3. I forgot to ask this. What should I wear for Chemo? Loose fitting button down? Sweat shirt? Pants? Probably a dumb question and probably too late Tom
  4. Any thoughts/Experience?? High doses of vitamin C to improve cancer treatment passes human safety trial https://www.sciencedaily.com/releases/2017/03/170330142341.htm
  5. TJM

    Question on port

    Question for those who have had ports. Mine was installed on Friday and is still pretty tender. I took off the bandage yesterday per instructions and the wound looks OK. No swelling or real redness but when I touch it or move in a certain way it hurts. I assume this will get better? My first use will be Thursday. I will use it bit think it might be more painful than the IV. Thanks in advance Tom
  6. This post is just to demonstrate use of tags. Peace Tom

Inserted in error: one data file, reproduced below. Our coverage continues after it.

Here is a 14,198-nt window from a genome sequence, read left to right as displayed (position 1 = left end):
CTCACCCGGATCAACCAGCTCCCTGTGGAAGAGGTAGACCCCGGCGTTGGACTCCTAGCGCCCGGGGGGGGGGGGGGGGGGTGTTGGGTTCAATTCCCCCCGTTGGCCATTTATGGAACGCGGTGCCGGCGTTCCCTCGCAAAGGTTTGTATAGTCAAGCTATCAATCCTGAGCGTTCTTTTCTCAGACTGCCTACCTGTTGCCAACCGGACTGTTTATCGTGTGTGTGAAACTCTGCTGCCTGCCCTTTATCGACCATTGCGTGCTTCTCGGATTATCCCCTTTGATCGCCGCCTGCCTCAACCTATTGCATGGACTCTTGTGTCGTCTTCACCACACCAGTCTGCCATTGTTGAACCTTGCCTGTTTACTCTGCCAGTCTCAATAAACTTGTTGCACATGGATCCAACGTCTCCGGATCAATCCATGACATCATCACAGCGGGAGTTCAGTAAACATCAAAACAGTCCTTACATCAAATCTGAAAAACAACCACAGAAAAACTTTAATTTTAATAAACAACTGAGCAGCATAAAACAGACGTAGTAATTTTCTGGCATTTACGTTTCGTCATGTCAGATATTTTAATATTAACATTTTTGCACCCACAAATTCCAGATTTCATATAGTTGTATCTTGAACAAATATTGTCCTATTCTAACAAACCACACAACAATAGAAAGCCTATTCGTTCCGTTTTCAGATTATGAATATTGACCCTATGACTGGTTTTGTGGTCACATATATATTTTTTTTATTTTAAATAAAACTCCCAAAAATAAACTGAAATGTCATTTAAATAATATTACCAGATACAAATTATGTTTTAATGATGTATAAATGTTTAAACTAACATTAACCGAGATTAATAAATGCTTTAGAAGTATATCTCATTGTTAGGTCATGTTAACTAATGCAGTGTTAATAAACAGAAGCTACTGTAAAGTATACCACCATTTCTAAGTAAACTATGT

7. Hello fellow survivors and caregivers. I have a difficult decision to make and would appreciate your feedback. Can I avoid more Chemo? Advice appreciated, details below... This summer I was diagnosed with NSCLC lung cancer (Stage 3B), and I've since been through chemo, radiation and successful surgery to remove my upper left lobe. My oncologist initially said he would be okay with just doing observation (CT scans every 3 months) as a next step rather than adjuvant chemo after my surgery. He said the Tumor Board was split on their opinion of doing more chemo vs observation, and I was within "national guidelines" to just observe since I was re-staged to 2A after surgery. I'm 53, never smoked, and am generally fit and healthy. My oncologist then shared my case with Dana-Farber. They recommended adjuvant chemo (2 treatments) with Carboplatin plus a new chemical I did not have before - Taxol - which will have more side effects that what I've experienced (hair loss) and would set me back in my recovery in some ways. I'm not currently employed and aiming to get back in the job market so losing my hair and looking like a cancer patient is not going to help. See below for details on my case: Diagnosis pre-treatment (June 2019): 5.5 cm tumor in my upper left lobe - Adenocarcinoma NSCLC. Growing for at least 3 years prior to my bronchoscopy. Lymph node detected with cancerous cell during bronchoscopy MRIs and PET scans were negative - no spreading outside the lungs Treatment completed (July-August 2019): 3 doses of Chemo total. 2 doses of Cisplatin + Alimta/pemetrexed, and 1 dose of Carboplatin + Alimta/pemetrexed 30 rounds of radiation - 54 Grey Doses total. Aimed at tumor and lymph nodes. Surgery completed Oct 7th: Upper left lobe resection along with removal of all local lymph nodes. VATS technique. Went well. Results: Tumor margins were clear. All lymph nodes negative. Tumor shrank from 5.5 cm to 4.2cm due to treatment. Genetic testing: EGFR Exon 20 mutation found, no others present. Aftercare - Dec 2019: Oncologist says it's "my option" if I want to get more chemo "just in case" it helps a prevent recurrence. However, he can offer NO data on if more chemo will help or not. It's a leap of faith. The reason for switching to Taxol is my tumor only shrank from 5.5 cm to 4.2 cm after chemo/radiation. Also, the tumor was more than 10% alive upon resection. I already have side effects of tinnitus from the Cisplatin (which is why they switched me to Carboplatin for the 3rd cycle), plus neuropathy in my feet. I really don't want to suffer hair loss (which Taxol causes) as I'm looking for a job and don't want to look like a cancer patient while interviewing. I believe 2 treatments of Taxol+Carboplatin would set me back 4-5 months before I get back to "normal". Plus it could increase my existing neuropathy. TLDR: I want to get back to my normal life and avoid additional chemo (especially Taxol) if possible. I also don't want to relapse, but my oncologist says there is no data on the effectiveness of doing more chemo. It's my option. I need to decide soon - it's about 2 months after surgery. What would you do?